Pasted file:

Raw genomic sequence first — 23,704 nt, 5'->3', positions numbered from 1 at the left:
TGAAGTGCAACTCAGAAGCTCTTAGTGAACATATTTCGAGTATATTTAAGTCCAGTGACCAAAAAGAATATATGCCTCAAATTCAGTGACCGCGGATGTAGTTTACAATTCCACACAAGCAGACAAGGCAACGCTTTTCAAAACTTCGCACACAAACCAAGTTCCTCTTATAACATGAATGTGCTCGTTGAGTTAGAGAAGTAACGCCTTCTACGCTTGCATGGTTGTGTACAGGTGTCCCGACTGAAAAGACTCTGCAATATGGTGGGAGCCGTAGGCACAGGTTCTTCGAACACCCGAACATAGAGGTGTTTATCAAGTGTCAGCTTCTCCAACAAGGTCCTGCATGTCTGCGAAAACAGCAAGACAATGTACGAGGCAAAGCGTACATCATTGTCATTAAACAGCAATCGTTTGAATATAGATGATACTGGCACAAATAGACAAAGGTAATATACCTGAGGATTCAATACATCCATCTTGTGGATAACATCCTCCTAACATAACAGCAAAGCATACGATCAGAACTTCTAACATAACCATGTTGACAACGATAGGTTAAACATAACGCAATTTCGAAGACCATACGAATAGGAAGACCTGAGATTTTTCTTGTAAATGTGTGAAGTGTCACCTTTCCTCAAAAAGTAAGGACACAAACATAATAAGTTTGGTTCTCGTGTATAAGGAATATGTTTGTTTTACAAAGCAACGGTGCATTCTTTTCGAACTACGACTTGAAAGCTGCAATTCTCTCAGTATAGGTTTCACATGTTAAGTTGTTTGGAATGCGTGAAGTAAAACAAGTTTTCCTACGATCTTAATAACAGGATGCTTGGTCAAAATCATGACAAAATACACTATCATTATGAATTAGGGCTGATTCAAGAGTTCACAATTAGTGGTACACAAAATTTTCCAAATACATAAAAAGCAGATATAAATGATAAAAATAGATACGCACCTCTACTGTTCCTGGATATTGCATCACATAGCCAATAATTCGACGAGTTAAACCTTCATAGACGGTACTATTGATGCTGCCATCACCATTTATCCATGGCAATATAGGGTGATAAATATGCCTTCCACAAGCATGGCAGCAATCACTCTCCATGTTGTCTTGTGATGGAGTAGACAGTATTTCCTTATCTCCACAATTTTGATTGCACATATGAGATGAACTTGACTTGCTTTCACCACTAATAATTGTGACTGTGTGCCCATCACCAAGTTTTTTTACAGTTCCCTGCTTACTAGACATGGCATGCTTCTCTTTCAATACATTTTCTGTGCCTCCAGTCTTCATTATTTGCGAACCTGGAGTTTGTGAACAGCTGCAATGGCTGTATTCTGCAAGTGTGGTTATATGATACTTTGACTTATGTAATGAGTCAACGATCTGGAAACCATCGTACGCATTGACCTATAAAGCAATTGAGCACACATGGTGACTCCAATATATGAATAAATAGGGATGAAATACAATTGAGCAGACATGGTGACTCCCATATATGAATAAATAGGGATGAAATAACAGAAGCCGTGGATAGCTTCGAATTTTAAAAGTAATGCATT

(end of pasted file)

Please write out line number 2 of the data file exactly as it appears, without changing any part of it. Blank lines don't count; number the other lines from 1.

TGAAGTGCAACTCAGAAGCTCTTAGTGAACATATTTCGAGTATATTTAAGTCCAGTGACCAAAAAGAATATATGCCTCAAATTCAGTGACCGCGGATGTAGTTTACAATTCCACACAAGCAGACAAGGCAACGCTTTTCAAAACTTCGCACACAAACCAAGTTCCTCTTATAACATGAATGTGCTCGTTGAGTTAGAGAAGTAACGCCTTCTACGCTTGCATGGTTGTGTACAGGTGTCCCGACTGAAAAGACTCTGCAATATGGTGGGAGCCGTAGGCACAGGTTCTTCGAACACCCGAACATAGAGGTGTTTATCAAGTGTCAGCTTCTCCAACAAGGTCCTGCATGTCTGCGAAAACAGCAAGACAATGTACGAGGCAAAGCGTACATCATTGTCATTAAACAGCAATCGTTTGAATATAGATGATACTGGCACAAATAGACAAAGGTAATATACCTGAGGATTCAATACATCCATCTTGTGGATAACATCCTCCTAACATAACAGCAAAGCATACGATCAGAACTTCTAACATAACCATGTTGACAACGATAGGTTAAACATAACGCAATTTCGAAGACCATACGAATAGGAAGACCTGAGATTTTTCTTGTAAATGTGTGAAGTGTCACCTTTCCTCAAAAAGTAAGGACACAAACATAATAAGTTTGGTTCTCGTGTATAAGGAATATGTTTGTTTTACAAAGCAACGGTGCATTCTTTTCGAACTACGACTTGAAAGCTGCAATTCTCTCAGTATAGGTTTCACATGTTAAGTTGTTTGGAATGCGTGAAGTAAAACAAGTTTTCCTACGATCTTAATAACAGGATGCTTGGTCAAAATCATGACAAAATACACTATCATTATGAATTAGGGCTGATTCAAGAGTTCACAATTAGTGGTACACAAAATTTTCCAAATACATAAAAAGCAGATATAAATGATAAAAATAGATACGCACCTCTACTGTTCCTGGATATTGCATCACATAGCCAATAATTCGACGAGTTAAACCTTCATAGACGGTACTATTGATGCTGCCATCACCATTTATCCATGGCAATATAGGGTGATAAATATGCCTTCCACAAGCATGGCAGCAATCACTCTCCATGTTGTCTTGTGATGGAGTAGACAGTATTTCCTTATCTCCACAATTTTGATTGCACATATGAGATGAACTTGACTTGCTTTCACCACTAATAATTGTGACTGTGTGCCCATCACCAAGTTTTTTTACAGTTCCCTGCTTACTAGACATGGCATGCTTCTCTTTCAATACATTTTCTGTGCCTCCAGTCTTCATTATTTGCGAACCTGGAGTTTGTGAACAGCTGCAATGGCTGTATTCTGCAAGTGTGGTTATATGATACTTTGACTTATGTAATGAGTCAACGATCTGGAAACCATCGTACGCATTGACCTATAAAGCAATTGAGCACACATGGTGACTCCAATATATGAATAAATAGGGATGAAATACAATTGAGCAGACATGGTGACTCCCATATATGAATAAATAGGGATGAAATAACAGAAGCCGTGGATAGCTTCGAATTTTAAAAGTAATGCATT